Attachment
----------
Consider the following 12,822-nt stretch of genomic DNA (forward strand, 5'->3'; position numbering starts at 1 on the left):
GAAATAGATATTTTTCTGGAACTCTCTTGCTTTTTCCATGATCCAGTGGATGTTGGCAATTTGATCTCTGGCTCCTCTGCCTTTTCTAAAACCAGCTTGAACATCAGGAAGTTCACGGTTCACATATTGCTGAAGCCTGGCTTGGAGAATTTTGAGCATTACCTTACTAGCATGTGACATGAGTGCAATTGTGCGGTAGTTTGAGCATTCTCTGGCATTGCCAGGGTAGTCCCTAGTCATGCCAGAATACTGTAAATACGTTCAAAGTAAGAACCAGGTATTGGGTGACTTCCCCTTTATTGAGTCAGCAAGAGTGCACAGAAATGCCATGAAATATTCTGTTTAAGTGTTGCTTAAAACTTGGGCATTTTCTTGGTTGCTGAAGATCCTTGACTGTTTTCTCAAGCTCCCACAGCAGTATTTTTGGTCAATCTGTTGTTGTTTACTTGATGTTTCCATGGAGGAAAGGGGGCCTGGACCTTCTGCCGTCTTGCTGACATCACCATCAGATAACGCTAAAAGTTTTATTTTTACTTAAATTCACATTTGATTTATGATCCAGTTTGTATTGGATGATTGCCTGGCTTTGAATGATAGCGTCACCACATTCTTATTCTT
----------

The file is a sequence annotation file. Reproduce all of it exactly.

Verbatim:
Consider the following 12,822-nt stretch of genomic DNA (forward strand, 5'->3'; position numbering starts at 1 on the left):
GAAATAGATATTTTTCTGGAACTCTCTTGCTTTTTCCATGATCCAGTGGATGTTGGCAATTTGATCTCTGGCTCCTCTGCCTTTTCTAAAACCAGCTTGAACATCAGGAAGTTCACGGTTCACATATTGCTGAAGCCTGGCTTGGAGAATTTTGAGCATTACCTTACTAGCATGTGACATGAGTGCAATTGTGCGGTAGTTTGAGCATTCTCTGGCATTGCCAGGGTAGTCCCTAGTCATGCCAGAATACTGTAAATACGTTCAAAGTAAGAACCAGGTATTGGGTGACTTCCCCTTTATTGAGTCAGCAAGAGTGCACAGAAATGCCATGAAATATTCTGTTTAAGTGTTGCTTAAAACTTGGGCATTTTCTTGGTTGCTGAAGATCCTTGACTGTTTTCTCAAGCTCCCACAGCAGTATTTTTGGTCAATCTGTTGTTGTTTACTTGATGTTTCCATGGAGGAAAGGGGGCCTGGACCTTCTGCCGTCTTGCTGACATCACCATCAGATAACGCTAAAAGTTTTATTTTTACTTAAATTCACATTTGATTTATGATCCAGTTTGTATTGGATGATTGCCTGGCTTTGAATGATAGCGTCACCACATTCTTATTCTT